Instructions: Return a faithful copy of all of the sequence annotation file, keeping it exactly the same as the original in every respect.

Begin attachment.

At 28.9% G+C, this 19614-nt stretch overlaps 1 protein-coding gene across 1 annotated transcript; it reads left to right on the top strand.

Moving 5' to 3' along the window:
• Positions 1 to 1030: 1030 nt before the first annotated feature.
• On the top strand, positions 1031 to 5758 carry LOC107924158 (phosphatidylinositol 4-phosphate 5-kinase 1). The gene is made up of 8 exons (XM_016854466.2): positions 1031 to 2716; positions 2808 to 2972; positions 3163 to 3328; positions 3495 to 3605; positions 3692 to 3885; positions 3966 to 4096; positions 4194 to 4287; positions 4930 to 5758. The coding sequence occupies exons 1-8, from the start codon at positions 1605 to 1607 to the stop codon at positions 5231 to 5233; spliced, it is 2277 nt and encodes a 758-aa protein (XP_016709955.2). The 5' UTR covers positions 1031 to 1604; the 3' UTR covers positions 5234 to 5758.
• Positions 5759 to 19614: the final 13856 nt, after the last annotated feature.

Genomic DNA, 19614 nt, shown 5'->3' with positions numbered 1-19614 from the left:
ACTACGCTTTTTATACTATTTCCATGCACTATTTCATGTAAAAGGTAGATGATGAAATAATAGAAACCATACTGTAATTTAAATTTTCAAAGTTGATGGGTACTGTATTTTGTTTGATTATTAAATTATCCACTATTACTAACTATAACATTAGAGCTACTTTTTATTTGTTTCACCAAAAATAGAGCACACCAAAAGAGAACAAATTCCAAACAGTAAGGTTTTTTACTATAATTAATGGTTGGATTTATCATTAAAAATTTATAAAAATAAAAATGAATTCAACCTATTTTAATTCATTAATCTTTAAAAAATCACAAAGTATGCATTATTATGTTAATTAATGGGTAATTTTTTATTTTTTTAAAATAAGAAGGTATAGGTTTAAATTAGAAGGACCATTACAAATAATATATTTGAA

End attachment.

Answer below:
At 28.9% G+C, this 19614-nt stretch overlaps 1 protein-coding gene across 1 annotated transcript; it reads left to right on the top strand.

Moving 5' to 3' along the window:
• Positions 1 to 1030: 1030 nt before the first annotated feature.
• On the top strand, positions 1031 to 5758 carry LOC107924158 (phosphatidylinositol 4-phosphate 5-kinase 1). The gene is made up of 8 exons (XM_016854466.2): positions 1031 to 2716; positions 2808 to 2972; positions 3163 to 3328; positions 3495 to 3605; positions 3692 to 3885; positions 3966 to 4096; positions 4194 to 4287; positions 4930 to 5758. The coding sequence occupies exons 1-8, from the start codon at positions 1605 to 1607 to the stop codon at positions 5231 to 5233; spliced, it is 2277 nt and encodes a 758-aa protein (XP_016709955.2). The 5' UTR covers positions 1031 to 1604; the 3' UTR covers positions 5234 to 5758.
• Positions 5759 to 19614: the final 13856 nt, after the last annotated feature.

Genomic DNA, 19614 nt, shown 5'->3' with positions numbered 1-19614 from the left:
ACTACGCTTTTTATACTATTTCCATGCACTATTTCATGTAAAAGGTAGATGATGAAATAATAGAAACCATACTGTAATTTAAATTTTCAAAGTTGATGGGTACTGTATTTTGTTTGATTATTAAATTATCCACTATTACTAACTATAACATTAGAGCTACTTTTTATTTGTTTCACCAAAAATAGAGCACACCAAAAGAGAACAAATTCCAAACAGTAAGGTTTTTTACTATAATTAATGGTTGGATTTATCATTAAAAATTTATAAAAATAAAAATGAATTCAACCTATTTTAATTCATTAATCTTTAAAAAATCACAAAGTATGCATTATTATGTTAATTAATGGGTAATTTTTTATTTTTTTAAAATAAGAAGGTATAGGTTTAAATTAGAAGGACCATTACAAATAATATATTTGAA